1019 - 1026 Ged travels to the Dragon's run and becomes a dragonlord. Dragon Orm Embar identifies Erreth-Akbe's ring to him. Ged went in search for the other half of the ring.
1024 Tenar past womenhood and become One priestess of the Tomb and Atuan.
1025 Tenar enters the Labyrinth of the tomb for the first time.
1026 Ged travels to the tombs of Atuan and enters the Labyrinth. Tenar discover him trapped there. Ged discovered the other half of Erreth-Akbe's ring. Tenar and Ged escaped Atuan. The ring is made whole and brought to Havnor. Tenar went to Gont to live with Ogion.
1029 Mariage of Tenar and Flint, a farmer.
1034 Birth of Lebannen (Arren) on Enlad
between 1034-1045 Ged defeated the sorcerer Cob.
1043 Therru (Tehanu) borned.
1045 Archmage Gensher died. Ged chosen as the new archmage. Ged and master patterner of Roke, Thorion defeated mad mage Irioth.
1049 Death of Flint, Tenar's husband.
1050 Attack on Therru, she is badly burned and was taken by Tenar.
1051 Ged and Arren set out from Roke seeking the cause of the failure of magic in the Reaches (early spring). They found that a mysterious mage figure who summons the dead and the living is causing the failure of magic. Wandering along the South and West Reaches to find the mage. They meet raft people in the West (summer). Meanwhile spells begin to fail everywhere, even on Roke, and both people and dragons lose their sense. Ged and Arren are guided to Selidor by the dragon Orm Embar; there Orm Embar is killed by the mage Cob. Ged defeats Cob in the Dry Land, healing the breach between the death & life, but spending his mage power in the process. The dragon Kalessin carries the two back to Roke, where Arren is revealed as the King Lebannen. Ged retires to Gont, where he reunites with Tenar and they marry. Death of Ogion the Silent. No new archmage is chosen; Azver the Patterner makes a prophecy made relating to 'a woman on Gont'. (Autumn) Coronation of Lebannen, first king of All the Isles in Havnor since the year 448.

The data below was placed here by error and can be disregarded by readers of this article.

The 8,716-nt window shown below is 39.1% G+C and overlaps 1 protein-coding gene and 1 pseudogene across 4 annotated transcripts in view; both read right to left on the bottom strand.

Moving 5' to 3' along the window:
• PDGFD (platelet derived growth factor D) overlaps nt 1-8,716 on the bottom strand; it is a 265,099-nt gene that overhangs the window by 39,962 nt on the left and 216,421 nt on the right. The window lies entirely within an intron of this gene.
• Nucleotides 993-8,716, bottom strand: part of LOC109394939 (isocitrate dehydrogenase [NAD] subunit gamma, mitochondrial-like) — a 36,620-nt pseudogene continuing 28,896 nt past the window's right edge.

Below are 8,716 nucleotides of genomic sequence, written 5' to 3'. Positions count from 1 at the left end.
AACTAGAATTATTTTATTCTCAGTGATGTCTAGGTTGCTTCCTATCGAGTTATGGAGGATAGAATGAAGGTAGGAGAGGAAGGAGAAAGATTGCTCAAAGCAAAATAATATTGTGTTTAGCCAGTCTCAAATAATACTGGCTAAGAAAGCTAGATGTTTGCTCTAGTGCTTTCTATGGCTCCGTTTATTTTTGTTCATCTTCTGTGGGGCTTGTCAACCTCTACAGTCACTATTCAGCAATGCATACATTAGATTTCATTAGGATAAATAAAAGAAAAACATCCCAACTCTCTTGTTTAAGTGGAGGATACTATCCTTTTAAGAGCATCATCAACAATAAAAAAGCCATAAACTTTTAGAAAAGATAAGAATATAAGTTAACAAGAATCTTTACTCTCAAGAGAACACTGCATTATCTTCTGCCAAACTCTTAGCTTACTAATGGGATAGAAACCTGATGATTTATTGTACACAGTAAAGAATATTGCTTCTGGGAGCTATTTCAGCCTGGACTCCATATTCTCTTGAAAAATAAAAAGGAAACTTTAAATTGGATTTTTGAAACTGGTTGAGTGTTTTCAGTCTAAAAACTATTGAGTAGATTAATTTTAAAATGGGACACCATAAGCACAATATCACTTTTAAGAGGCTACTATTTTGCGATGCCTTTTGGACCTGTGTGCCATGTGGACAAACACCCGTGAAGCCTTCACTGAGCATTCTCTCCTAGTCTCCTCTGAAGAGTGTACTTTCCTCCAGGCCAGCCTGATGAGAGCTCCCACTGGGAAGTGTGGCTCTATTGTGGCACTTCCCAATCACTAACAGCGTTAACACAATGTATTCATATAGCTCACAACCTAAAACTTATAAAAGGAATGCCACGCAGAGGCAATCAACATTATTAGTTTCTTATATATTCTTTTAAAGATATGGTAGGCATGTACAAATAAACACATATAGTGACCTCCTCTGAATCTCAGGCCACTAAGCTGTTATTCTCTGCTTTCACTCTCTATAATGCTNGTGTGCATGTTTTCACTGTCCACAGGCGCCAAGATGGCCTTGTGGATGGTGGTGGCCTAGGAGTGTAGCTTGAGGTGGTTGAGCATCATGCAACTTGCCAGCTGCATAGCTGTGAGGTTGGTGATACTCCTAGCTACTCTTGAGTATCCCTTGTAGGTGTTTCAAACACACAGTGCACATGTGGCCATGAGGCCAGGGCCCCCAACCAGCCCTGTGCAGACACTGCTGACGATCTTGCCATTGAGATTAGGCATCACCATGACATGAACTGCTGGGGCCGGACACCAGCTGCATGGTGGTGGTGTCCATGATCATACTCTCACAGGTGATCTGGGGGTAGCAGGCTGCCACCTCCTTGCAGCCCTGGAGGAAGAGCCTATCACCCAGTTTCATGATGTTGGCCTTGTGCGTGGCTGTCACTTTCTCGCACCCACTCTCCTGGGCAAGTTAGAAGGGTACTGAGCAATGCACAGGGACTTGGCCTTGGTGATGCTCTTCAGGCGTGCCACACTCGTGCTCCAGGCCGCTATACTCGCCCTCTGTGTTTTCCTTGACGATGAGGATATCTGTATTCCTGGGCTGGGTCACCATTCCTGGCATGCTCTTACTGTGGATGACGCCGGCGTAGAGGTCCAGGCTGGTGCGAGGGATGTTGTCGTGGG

1052 Kalessin flies to Gont and defeats Erisen, one of Cob's protégés, who had tried to kill Ged and Tenar. Naming of Therru by Kalessin, who named her Tehanu and call her his daughter.
1058 Dragon Irian went to Roke as a woman. She killed Thorion.
1061 Thol, a warlord from Hur-at-Hur, declares himself High King of the Four Kargad Lands; the Kargish people rise against the Godking who flees to Atuan and is killed.
1061 Dragons began invading the Archipelago. Alder(Hara) went to Ged for help on dreaming about the dry land. He was sent to Havnor by Ged. The dragon council held with Irian and Tehanu. The wall surrounding the dry land destroyed. Marriage of Labennon and Seserakh, daughter of Thol, High King of the Kargs.

Aihal is the true name of a fictional character in Ursula Le Guins Earthsea fantasy series. ... Ged is the main protagonist in Ursula Le Guins Earthsea book series. ... Cover to 1991 Bantam Books paperback edition of A Wizard of Earthsea, illustrated by John Jude Palencar Earthsea is a fictional realm created by Ursula K. Le Guin for her short story The Word of Unbinding, published in 1964, but that became more famous in her novel A Wizard of...

Magic in Earthsea

One of the most distinctive aspects of the Earthsea universe is Le Guin's magic system. Magic is a central part of life, and magic appears in all parts of Archipelago civilization, from weather workers on ships, fixers who repair boats and buildings, entertainers and court sorcerers, and most important of all, the staff-carrying Wizards who are trained on Roke. In general, magic is usually the result of inborn talent, and with the exception of witches, mostly restricted to men. Not to be confused with Magic (illusion). ... otheruses|Magician}} The Enchanted Garden of Messer Ansaldo by Marie Spartali Stillman: a magician makes his garden bear fruit and flowers in winter. ... The Islands of Earthsea are the several islands that make up the lands of the largely oceanic fantasy world of Earthsea in the stories of Ursula K. Le Guin. ...


Le Guin imagined the magicians of Earthsea as purveyors of an unknown science, and a strong theme of the stories is the connection of power and responsibility. There is often a Taoist message: 'good' wizardry tries to be in harmony with the world and to right wrongs, while 'bad' wizardry, such as necromancy, is unbalanced and must be resolved or lead to catastrophe. Taoism (or Daoism) is the English name referring to a variety of related Chinese philosophical traditions and concepts. ... Necromancy (Greek νεκρομαντία, nekromantía) is a form of divination in which the practitioner seeks to summon operative spirits or spirits of divination, for multiple reasons, from spiritual protection to wisdom. ...